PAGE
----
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General Information on Maui

Maui Within the Hawaiian Islands
Simple and Small
Shows Stuff on Other Islands

One of the first things you'll notice if you are like a lot of people, is that there is an island called Hawaii, as well as several others: Kauai, Oahu, Molokai, Lanai, Kahoolawe and Maui. There are also some smaller ones. The main population center, and what is most often seen in movies and TV shows is Oahu. That's where the big city of Honolulu is. The active volcanoes are on the island of Hawaii - it is the newest island in the chain, which was built as the tectonic plate drifts over a hotspot in the earth's crust. We went to the island of Maui. The big volcanic peak there, Haleakala, hasn't erupted for a couple hundred years. The peak is shown as Puu Ulaula on the right-hand map above.


These maps show Maui itself
Small image (176K)
Large image (230K)
Another large image (162K)
Detail of the Kihei area (181K)
Detail of the Wailea and Makena areas (76K)
One more overall map with inset (315K)

We stayed in the Kihei-Wailea area, in a rented condo, so I only know for sure about that area in 2012, but I expect its pretty much true elsewhere as well, unless you deliberately go "off the beaten track". Maui is safe, clean, modern, beautiful and warm.

Your biggest risk on Maui is probably that you'll get sunburn. I was born in England, of English parents, and I live up here in central Alberta - my body is not used to sunbathing. So, after 3 weeks, I might just be finished with my skin peeling off from sunburn. No big deal - apparantly that happened a lot when I was a kid. Another risk is that you'll stub your toe on a rock hidden under the sand or underwater. Really, that's about it unless you do stupid things, in which case the usual results can happen. Folks are friendly - why not - they are living in paradise? About the only time we got a funny look was when we were driving around lost in a residential area.

Maui was much cleaner than my home city of Edmonton. I'm sure that is deliberate in the areas that visitors are likely to go, but it is quite noticeable. Their economy depends a lot on tourism, so they will put the money in. Tourist areas in Edmonton are clean too, like West Edmonton Mall.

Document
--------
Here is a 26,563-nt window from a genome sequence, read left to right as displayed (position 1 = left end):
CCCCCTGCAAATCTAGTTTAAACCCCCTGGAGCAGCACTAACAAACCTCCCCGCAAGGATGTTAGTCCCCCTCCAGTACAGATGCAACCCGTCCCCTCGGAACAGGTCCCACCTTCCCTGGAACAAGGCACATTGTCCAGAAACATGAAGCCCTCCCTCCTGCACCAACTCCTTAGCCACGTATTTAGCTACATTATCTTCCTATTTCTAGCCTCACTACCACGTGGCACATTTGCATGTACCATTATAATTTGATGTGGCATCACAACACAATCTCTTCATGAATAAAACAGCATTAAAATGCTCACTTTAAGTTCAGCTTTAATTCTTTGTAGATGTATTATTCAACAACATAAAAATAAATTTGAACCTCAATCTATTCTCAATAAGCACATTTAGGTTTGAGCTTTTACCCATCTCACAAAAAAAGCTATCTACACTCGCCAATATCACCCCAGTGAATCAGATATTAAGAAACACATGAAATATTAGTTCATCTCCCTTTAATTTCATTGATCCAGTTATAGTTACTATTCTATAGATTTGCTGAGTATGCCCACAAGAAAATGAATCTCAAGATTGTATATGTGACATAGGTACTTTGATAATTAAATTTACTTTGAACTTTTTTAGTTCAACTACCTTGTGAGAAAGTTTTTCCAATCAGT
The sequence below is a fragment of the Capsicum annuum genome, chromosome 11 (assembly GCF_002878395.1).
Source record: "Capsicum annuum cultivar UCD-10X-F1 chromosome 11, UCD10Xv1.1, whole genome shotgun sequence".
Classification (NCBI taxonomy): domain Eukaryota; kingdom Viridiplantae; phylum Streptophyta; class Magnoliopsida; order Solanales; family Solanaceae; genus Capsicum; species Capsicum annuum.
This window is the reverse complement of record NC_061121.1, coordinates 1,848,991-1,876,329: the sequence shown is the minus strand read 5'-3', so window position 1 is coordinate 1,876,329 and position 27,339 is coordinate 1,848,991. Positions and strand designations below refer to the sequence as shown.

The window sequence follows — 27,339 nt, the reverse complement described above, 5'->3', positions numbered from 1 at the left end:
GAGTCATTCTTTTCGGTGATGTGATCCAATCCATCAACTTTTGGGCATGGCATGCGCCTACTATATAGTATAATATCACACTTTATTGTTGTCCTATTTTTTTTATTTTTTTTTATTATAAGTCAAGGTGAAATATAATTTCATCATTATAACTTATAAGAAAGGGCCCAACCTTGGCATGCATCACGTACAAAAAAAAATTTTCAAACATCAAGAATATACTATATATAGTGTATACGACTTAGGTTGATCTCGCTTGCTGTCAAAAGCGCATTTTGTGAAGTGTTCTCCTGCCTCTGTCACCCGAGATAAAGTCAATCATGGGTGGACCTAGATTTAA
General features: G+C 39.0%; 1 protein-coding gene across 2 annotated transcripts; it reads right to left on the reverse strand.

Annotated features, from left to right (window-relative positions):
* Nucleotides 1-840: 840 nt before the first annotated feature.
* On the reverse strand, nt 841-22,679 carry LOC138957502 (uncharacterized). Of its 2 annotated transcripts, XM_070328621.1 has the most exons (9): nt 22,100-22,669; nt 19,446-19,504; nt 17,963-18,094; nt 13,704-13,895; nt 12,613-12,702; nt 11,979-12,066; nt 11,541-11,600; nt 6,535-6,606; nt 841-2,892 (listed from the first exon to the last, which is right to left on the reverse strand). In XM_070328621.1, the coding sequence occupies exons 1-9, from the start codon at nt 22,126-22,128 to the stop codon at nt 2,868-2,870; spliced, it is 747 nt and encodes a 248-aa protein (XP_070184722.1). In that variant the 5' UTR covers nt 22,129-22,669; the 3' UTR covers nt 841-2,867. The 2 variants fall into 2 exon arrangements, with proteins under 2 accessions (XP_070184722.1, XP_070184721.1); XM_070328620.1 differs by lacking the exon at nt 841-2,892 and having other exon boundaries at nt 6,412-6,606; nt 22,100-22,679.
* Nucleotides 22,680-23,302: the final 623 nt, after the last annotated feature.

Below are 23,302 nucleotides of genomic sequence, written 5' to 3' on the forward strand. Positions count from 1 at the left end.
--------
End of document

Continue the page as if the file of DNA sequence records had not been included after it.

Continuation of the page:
I don't think you can find a grass hut to live in, but perhaps there are some obscure ones somewhere. You'll most likely be staying in a modern air conditioned hotel, resort or condo, with all the usual conveniences (I did have to get help with the single knob tap in my shower!) There is good cell phone coverage, lots of TV, lots of convenience stores, taxis, a bus service, rental cars, shopping malls, stores like Walmart, Cosco, Safeway, etc.

It's beautiful. What more can I say? Folks who live in warm places might not find it so unusual, but I never really got used to the greenery and flowers everywhere (in March, there are no outdoor flowers here in Edmonton, and only the evergreens are green). The air is fresh, the beaches are gorgeous, the ocean is clear and clean, and there are pretty birds everywhere.

It's warm in Maui. Of course it is - its tropical. The ocean is warm too. The only time I put my jacket on is when we went up Haleakala, which is 10,300 feet above sea level, and usually quite windy. I was a bit chilly on the ziplines, which are halfway up Haleakala and it was misty and early when we were there. Otherwise, you can just get out of bed in the morning and go have breakfast out on your lanai (deck/patio). It doesn't get overly hot either, but you will get lots of sunshine. You are close to the ocean - it won't be dry. There is lots of tropical rainforest in parts of the island.


You will likely arrive on Maui at the Kahului airport. It's fairly busy, and it can be a long walk from the arrival port to the main part of the airport. You can get coffee and stuff, but it doesn't have lots of stores like a lot of big airports. Notice the birds flying around inside - like most public places, it isn't closed in - there are no nasties to worry about keeping out. When I arrived, I was picked up by my two nieces in a Camaro convertible!

Roads in Maui tend to be in very good condition. There is no winter, so no frost heaves or snowplows to damage them. There aren't many big trucks either. We found very few places without good paved roads. Some speed limits seem quite low - e.g. highway 311 is a central 4-lane divided highway with wide shoulders, but has a speed limit of 45mph - such a road here in Alberta would be set at 70mph. Folks seem to drive 10 - 15mph above the posted limits. Except on the Hana road, were sometimes there is no way you want to drive as fast as 20mph!

The beaches in Kihei and Wailea are all public. That means they are fair game for anyone to use, even if they are right beside private homes or big resorts. Sometimes its a bit of a walk to get to them, however. There are several public access points, but parking is often limited (land is very expensive!). To be honest, our usual access method was to walk through the Marriot resort and head to the north to Ulua beach. There are nice public walks above the beach along Wailea - from one of those we watched sea turtles in rocky inlets. There are also public foot-washes (to get the sand off your feet) in several places. You want to put your sandals back on, not because the roads and sidewalks are dirty, full of glass or anything, but because they are too hot for most visitor feet!

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